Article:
What do you do when you’re a former elite athlete whose physical abilities are limited by chronic injuries? And how do you restore your inner peace after waging a battle with cancer?
For Christine Moses, the answer to both of those questions was yoga.
Physical fitness was always an important part of life for Moses. During the 70s, she trained at the National Academy of Artistic Gymnastics in Eugene, Oregon, a training site known for producing high-caliber athletes and Olympians. After four years of training six days a week, seven hours a day, however, the wear and tear on her body was beginning to take its toll. Following a move to Minnesota with her parents, Moses switched to diving and forged an impressive collegiate career at Princeton. “I went to Nationals several times, won a couple of national meets, went to Olympic trials,” she reminisced. “I just gave my heart to the sport until my body died.”
In spite of intensive physical therapy and strength training, Moses could not seem to outrun the physical damage that had been wrought by her long athletic career. Her knees began to fail her, buckling at inopportune times—like on the diving platform. “If you’re trying to throw yourself and your knees buckle, you’re going to hit your head on the board; I broke my hands [trying to break a fall]. The higher I went, the more distracted I got,” Moses admitted.
Adding insult to injury, Moses’ rotator cuffs also began to fail, preventing her from even lifting herself out of the pool. After multiple knee surgeries, Moses graduated from Princeton (attending the ceremony on crutches) and hobbled away from sports altogether, choosing to focus on things she felt had long been neglected. “It was all about my body when I was growing up; it really wasn’t about my mind or my spirit,” she explained. “These last 25 years, that’s what I’ve focused on, and this year has been about integrating all three.”
The drive to integrate her body back into the equation was sparked about five years ago, when Moses “stumbled into” a restorative yoga class. She was drawn to the practice but, because of her extensive, chronic injuries, found it difficult to hold many of the poses. That all changed a year later, after moving to Austin and meeting Abby Lentz of Heartfelt Yoga.
A certified Kripalu yoga instructor, Lentz is perhaps best known for creating HeavyWeight Yoga, specialized classes in which she empowers her students—regardless of shape, size, or physical limitations—to utilize and modify poses that fit their needs. “Most people come to yoga thinking about the stretching, getting stronger, more flexible…the physical benefits,” Lentz noted. “But, in fact, people return to the mat because of the sense of well-being yoga brings to them…I wanted to bring these benefits to people who never thought they could do yoga just because of their size.”
“I had all of these issues, and she made yoga accessible for me,” said Moses. “I felt immediately accepted; I was able to make yoga my own and do what I can; if I can’t do it, then I get to modify the pose.”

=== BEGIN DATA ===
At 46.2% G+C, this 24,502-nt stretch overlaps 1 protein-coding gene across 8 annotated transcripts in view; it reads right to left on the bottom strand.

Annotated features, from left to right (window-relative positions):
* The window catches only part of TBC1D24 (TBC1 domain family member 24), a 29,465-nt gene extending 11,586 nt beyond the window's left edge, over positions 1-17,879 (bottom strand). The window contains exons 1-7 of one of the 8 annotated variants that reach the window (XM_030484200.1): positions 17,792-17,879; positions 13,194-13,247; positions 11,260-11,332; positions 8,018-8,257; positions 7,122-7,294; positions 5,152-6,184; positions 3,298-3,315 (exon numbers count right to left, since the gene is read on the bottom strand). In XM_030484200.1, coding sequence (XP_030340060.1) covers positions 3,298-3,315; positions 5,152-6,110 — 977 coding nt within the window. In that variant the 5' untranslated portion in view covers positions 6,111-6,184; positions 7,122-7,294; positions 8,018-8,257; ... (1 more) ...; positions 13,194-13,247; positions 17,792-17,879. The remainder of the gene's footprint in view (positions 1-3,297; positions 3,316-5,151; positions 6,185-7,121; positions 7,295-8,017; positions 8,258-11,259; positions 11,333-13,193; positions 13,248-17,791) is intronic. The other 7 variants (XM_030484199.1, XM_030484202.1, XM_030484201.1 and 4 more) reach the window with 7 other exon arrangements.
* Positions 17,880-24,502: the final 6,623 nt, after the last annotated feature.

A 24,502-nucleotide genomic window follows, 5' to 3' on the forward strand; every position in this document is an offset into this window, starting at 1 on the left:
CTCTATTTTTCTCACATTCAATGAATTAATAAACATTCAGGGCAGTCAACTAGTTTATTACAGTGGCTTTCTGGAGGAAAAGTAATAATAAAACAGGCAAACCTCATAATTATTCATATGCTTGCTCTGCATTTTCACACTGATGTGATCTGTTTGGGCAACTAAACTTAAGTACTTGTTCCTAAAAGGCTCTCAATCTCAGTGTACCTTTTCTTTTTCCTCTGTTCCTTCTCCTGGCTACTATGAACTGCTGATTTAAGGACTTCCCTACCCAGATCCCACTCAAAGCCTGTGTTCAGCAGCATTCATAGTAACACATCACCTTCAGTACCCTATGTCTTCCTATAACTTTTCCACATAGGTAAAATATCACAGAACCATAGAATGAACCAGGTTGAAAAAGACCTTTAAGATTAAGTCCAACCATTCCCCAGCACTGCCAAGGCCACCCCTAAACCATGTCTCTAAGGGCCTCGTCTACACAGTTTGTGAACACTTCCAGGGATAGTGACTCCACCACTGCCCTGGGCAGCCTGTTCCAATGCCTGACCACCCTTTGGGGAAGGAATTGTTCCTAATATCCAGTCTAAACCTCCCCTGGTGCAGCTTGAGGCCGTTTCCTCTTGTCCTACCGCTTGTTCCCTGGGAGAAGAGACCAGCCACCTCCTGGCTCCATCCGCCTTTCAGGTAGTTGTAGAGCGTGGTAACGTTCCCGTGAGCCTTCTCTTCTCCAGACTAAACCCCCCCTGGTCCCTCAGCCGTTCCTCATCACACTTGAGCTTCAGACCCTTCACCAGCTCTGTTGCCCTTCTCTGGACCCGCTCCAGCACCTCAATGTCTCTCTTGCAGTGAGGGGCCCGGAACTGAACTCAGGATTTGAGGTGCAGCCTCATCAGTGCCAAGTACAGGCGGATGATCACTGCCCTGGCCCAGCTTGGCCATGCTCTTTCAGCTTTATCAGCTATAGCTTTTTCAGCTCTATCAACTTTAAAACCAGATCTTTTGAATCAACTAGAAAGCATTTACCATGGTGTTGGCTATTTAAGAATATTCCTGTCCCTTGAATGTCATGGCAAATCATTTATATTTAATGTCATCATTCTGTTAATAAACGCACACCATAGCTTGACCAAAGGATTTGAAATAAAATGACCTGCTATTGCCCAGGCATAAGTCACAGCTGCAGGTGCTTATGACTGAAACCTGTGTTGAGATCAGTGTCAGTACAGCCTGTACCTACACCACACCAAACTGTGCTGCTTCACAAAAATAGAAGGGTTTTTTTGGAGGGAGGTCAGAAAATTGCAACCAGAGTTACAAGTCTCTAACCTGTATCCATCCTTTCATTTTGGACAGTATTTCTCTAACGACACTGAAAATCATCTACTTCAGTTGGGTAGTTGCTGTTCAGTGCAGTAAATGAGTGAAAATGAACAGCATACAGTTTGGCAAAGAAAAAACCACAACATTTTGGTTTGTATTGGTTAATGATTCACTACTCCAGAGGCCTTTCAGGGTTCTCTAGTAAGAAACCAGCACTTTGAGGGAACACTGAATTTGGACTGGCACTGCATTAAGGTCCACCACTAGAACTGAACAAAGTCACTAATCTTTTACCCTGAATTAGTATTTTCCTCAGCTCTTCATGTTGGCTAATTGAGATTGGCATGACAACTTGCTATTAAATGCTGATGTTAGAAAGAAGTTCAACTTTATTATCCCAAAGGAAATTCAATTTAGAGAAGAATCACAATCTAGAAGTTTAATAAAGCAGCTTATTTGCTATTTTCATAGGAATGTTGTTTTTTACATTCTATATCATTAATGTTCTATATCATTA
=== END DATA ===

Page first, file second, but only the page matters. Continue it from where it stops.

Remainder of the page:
With her newfound practice, Moses began to regain some of her previous flexibility and even participated in the making of Lentz’ second HeavyWeight Yoga DVD. The ability to move her body again was life changing: “Oh my gosh, it opened up an enjoyment of yoga instead of a fear and a hesitancy. Now, it’s like, ‘Yay! I get to go to yoga!’” she joked.
Earlier this year, Moses’ practice unexpectedly took her to a much deeper level. After recovering from yet another physical setback—cancer surgery—she attended a three-day yoga retreat that sparked a realization: “If I’m going to be healthy, my body has to be strong,” she asserted. “The more yoga I do, the stronger I’m going to be, and the better I’m going to feel.”
Today, Moses credits her yoga practice with reducing the swelling from her lymphedema, lowering her blood pressure, and changing her mental perspective from “victim to victor.” She credits Lentz for gently guiding her to this place of reclaimed health. “She’s very nurturing,” Moses explained. “She really coaches and tells me how to incorporate yoga into everyday life…you can nurture/accept yourself; you can be happy. You don’t have to have perfect posture/poses to get a lot out of it…she’ll support you in any way you want to do yoga.”
“Chris has shifted in so many ways,” mused Lentz. “When we talk about her decisions, especially now with her cancer treatments, there's a calmness and clarity about her. Then, physically, she's moved to taking better care of herself…Chris will come to class and do nothing but Savasana, because that's what she really needs…it shows me I'm doing a good job teaching what's really important about yoga, which is listening to your Self.”
Moses refers to HeavyWeight Yoga as a “gateway drug” to fitness, noting that many people, women in particular, are often intimidated by exercise or just don’t know where to start. “You can start here; you are accepted here; you are welcomed here; wherever here is for you and your body,” she affirmed. “You can go at your own pace, no matter what.”
The road to newfound physical, mental, and spiritual health for Moses has not been easy or without its setbacks—yet, she is optimistic: “Competition is what I lived for 20 years, and then I had to walk away from sports to find out who I was and what I wanted to do for my life. Now I can come back into being fit, loving my body, and enjoying my body because I’m not the competitive athlete anymore. This is the place people can do that.”